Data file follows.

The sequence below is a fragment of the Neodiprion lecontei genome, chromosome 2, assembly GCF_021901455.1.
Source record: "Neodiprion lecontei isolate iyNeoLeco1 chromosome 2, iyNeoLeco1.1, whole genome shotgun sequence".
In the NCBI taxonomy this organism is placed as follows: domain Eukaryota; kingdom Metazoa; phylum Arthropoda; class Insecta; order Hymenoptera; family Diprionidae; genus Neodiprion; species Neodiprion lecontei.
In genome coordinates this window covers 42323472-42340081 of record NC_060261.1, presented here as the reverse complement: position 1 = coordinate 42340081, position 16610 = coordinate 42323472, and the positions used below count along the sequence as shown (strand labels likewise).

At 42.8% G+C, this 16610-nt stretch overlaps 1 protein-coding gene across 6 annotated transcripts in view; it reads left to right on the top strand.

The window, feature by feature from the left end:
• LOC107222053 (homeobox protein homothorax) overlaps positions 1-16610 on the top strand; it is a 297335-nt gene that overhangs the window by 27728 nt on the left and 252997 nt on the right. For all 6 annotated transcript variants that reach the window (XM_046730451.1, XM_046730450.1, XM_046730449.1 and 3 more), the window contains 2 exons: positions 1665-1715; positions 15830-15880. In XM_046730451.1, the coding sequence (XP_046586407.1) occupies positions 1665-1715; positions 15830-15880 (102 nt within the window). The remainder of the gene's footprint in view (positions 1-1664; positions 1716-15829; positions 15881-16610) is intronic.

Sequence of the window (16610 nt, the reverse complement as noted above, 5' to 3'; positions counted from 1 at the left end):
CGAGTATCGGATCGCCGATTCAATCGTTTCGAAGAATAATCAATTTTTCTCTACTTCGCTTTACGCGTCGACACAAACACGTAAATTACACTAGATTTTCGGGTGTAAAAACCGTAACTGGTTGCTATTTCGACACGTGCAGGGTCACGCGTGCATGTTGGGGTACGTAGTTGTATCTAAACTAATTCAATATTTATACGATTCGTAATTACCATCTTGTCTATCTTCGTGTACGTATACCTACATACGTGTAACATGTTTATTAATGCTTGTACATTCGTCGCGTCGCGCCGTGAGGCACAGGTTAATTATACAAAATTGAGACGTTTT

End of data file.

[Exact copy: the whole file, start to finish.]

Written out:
The sequence below is a fragment of the Neodiprion lecontei genome, chromosome 2, assembly GCF_021901455.1.
Source record: "Neodiprion lecontei isolate iyNeoLeco1 chromosome 2, iyNeoLeco1.1, whole genome shotgun sequence".
In the NCBI taxonomy this organism is placed as follows: domain Eukaryota; kingdom Metazoa; phylum Arthropoda; class Insecta; order Hymenoptera; family Diprionidae; genus Neodiprion; species Neodiprion lecontei.
In genome coordinates this window covers 42323472-42340081 of record NC_060261.1, presented here as the reverse complement: position 1 = coordinate 42340081, position 16610 = coordinate 42323472, and the positions used below count along the sequence as shown (strand labels likewise).

At 42.8% G+C, this 16610-nt stretch overlaps 1 protein-coding gene across 6 annotated transcripts in view; it reads left to right on the top strand.

The window, feature by feature from the left end:
• LOC107222053 (homeobox protein homothorax) overlaps positions 1-16610 on the top strand; it is a 297335-nt gene that overhangs the window by 27728 nt on the left and 252997 nt on the right. For all 6 annotated transcript variants that reach the window (XM_046730451.1, XM_046730450.1, XM_046730449.1 and 3 more), the window contains 2 exons: positions 1665-1715; positions 15830-15880. In XM_046730451.1, the coding sequence (XP_046586407.1) occupies positions 1665-1715; positions 15830-15880 (102 nt within the window). The remainder of the gene's footprint in view (positions 1-1664; positions 1716-15829; positions 15881-16610) is intronic.

Sequence of the window (16610 nt, the reverse complement as noted above, 5' to 3'; positions counted from 1 at the left end):
CGAGTATCGGATCGCCGATTCAATCGTTTCGAAGAATAATCAATTTTTCTCTACTTCGCTTTACGCGTCGACACAAACACGTAAATTACACTAGATTTTCGGGTGTAAAAACCGTAACTGGTTGCTATTTCGACACGTGCAGGGTCACGCGTGCATGTTGGGGTACGTAGTTGTATCTAAACTAATTCAATATTTATACGATTCGTAATTACCATCTTGTCTATCTTCGTGTACGTATACCTACATACGTGTAACATGTTTATTAATGCTTGTACATTCGTCGCGTCGCGCCGTGAGGCACAGGTTAATTATACAAAATTGAGACGTTTT